(6) Tyrosine agar:

G: moderate -- good, golden brown (3 pg -- 3 pi).

A: moderate -- good, silver gray (3 fe) -- natural (3 dc). S: none.

(7) Glycerine starch glutamate agar:

G: moderate -- good, rust tan (5 gc) -- maple (4 le).

A: moderate, oyster white (b) -- light gray (c).

S: none.

(8) Oatmeal agar:

G: moderate -- good, mustard gold (2 ne) - golden brown (3 pg). A: moderate -- good, natural (3 dc) -- beige brown (3 ig). S: none.

(9) Yeast extract malt extract agar:

G: moderate -- good, amber (3 lc) -- yellow maple (3 ng). A: moderate, silvery gray (3 fe) -- beige brown (3 ig) -- beige (3 gc). S: none.

(10) Nutrient agar:

G: moderate, amber (3 pe). A: trace - poor, white (a). S: none.

(11) Peptone yeast extract iron agar:

G: moderate -- good, surface no color, reverse side, golden brown (3 pg). A: none. S: golden brown (3 pg -- 3 pi).

(12) Triptone yeast extract medium:

G: good, amber (3 nc -- 3pc). A: none. S: none -- golden brown (3 pg).

(13) Glucose peptone gelatin medium:

G: poor, golden brown (3 pg). A: none.

S: golden brown (3 pi).

(14) Skim milk medium:

G: good -- better, light amber (3 ic) -- light tan (3 gc). A: none. S: maple (4 le) --pastel orange (4 ic).

(d) Physiological characteristics: (+ = positive, - = negative)

(1) Melanine-like pigment formation: peptone yeast extract iron agar: +; tryptone yeast extract medium: ; tyrosine agar: -.

(2) Gelatin liquefaction: glucose peptone gelatin medium: +.

(3) Starch hydrolysis; starch inorganic salt agar medium: +.

(4) Milk: coagulation: -, peptonization: +.

(5) Carbon source utilization: D-glucose, L-arabinose, D-mannitol, L-rhamnose, D-xylose; +; inositol, raffinose: ; sucrose; -.

(6) Growth temperature: 10-47 C.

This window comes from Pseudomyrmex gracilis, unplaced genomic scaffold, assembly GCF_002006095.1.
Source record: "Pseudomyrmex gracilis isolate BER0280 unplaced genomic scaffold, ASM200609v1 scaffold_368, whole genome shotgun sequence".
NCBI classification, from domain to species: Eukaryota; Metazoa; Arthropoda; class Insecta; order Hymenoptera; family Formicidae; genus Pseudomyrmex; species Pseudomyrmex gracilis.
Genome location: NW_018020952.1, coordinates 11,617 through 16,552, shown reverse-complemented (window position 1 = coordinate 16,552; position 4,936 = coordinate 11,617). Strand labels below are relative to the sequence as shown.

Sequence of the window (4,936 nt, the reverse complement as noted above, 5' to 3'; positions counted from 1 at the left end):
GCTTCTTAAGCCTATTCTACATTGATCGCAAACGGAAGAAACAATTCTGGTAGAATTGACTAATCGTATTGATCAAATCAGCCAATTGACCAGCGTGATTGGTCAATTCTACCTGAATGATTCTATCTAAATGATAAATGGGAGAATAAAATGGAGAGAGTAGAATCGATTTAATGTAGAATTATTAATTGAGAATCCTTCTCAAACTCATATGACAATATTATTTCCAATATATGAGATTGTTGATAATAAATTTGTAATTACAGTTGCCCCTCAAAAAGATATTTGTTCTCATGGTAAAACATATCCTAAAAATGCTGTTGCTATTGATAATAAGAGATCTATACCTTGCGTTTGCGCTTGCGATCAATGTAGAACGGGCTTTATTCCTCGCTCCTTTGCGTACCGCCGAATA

The aerial mycelium is developed from substrate mycelium without fission and has many spore chains. Characteristics of diameter of mycelium and shape of spore, or cell wall containing LL-diaminopimeric acid identify the strain as belonging to genus Streptomyces. The characteristics such as grayish aerial mycelium, spiral spore chains, spiny spore surface, yellowish brown to yellowish orange substrate mycelium, no soluble pigment formation, melanin-like pigment formation on peptone yeast extract iron agar medium, no melanin-like pigment formation on tyrosine agar medium and carbon source utilization on various carbon sources, distinguish this strain as Streptomyces chromofuscus (Preobrazhenskaya et al.) Pridham et al., and named Streptomyces chromofuscus A-0848.

Culturing the strain and producing the phospholipase D are conventionally performed as illustrated in Example 1 hereinbelow.

Physico-chemical properties of this phospholipase D are illustrated as follows:

(1) Enzyme action:

The enzyme catalyzes the hydrolysis of the ester bond of phosphates and the basic nitrogen group of phospholipids and liberates phosphorous compounds and corresponding basic nitrogen compounds.

(2) Assay method:

To a reagent containing 0.2 M tris-HCl buffer (pH 8.0, 0.1 ml), 10 mM lecithin emulsion (0.1 ml), 0.1 M calcium chloride (0.05 ml), 1% Triton X-100 (0.1 ml) and water (0.1 ml) was added enzyme solution (0.05 ml). After 10 minutes incubation at 37 C., the mixture was boiled to stop the enzyme reaction and cooled to 37 C. 4-aminoantipyrine (3 mg/ml, 0.1 ml), peroxidase (2 u/ml, 0.1 ml), 0.1% phenol (0.1 ml), choline oxidase (12 u/ml, 0.1 ml) and water (0.1 ml) were added thereto. After incubation at 37 C. for 20 minutes, 1% Triton X-100 (2 ml) was added and the optical density was measured at 500 nm.

A unit of enzyme activity is defined as the activity of enzyme which liberates 1μ mole of choline per minute. The activity of enzyme (unit/ml) is given by:

Units/ml = ΔA500  0.55

where ΔA500 is the optical density at 500 nm.

(3) Substrate specificity:

Relative activity on several substrates is as follows: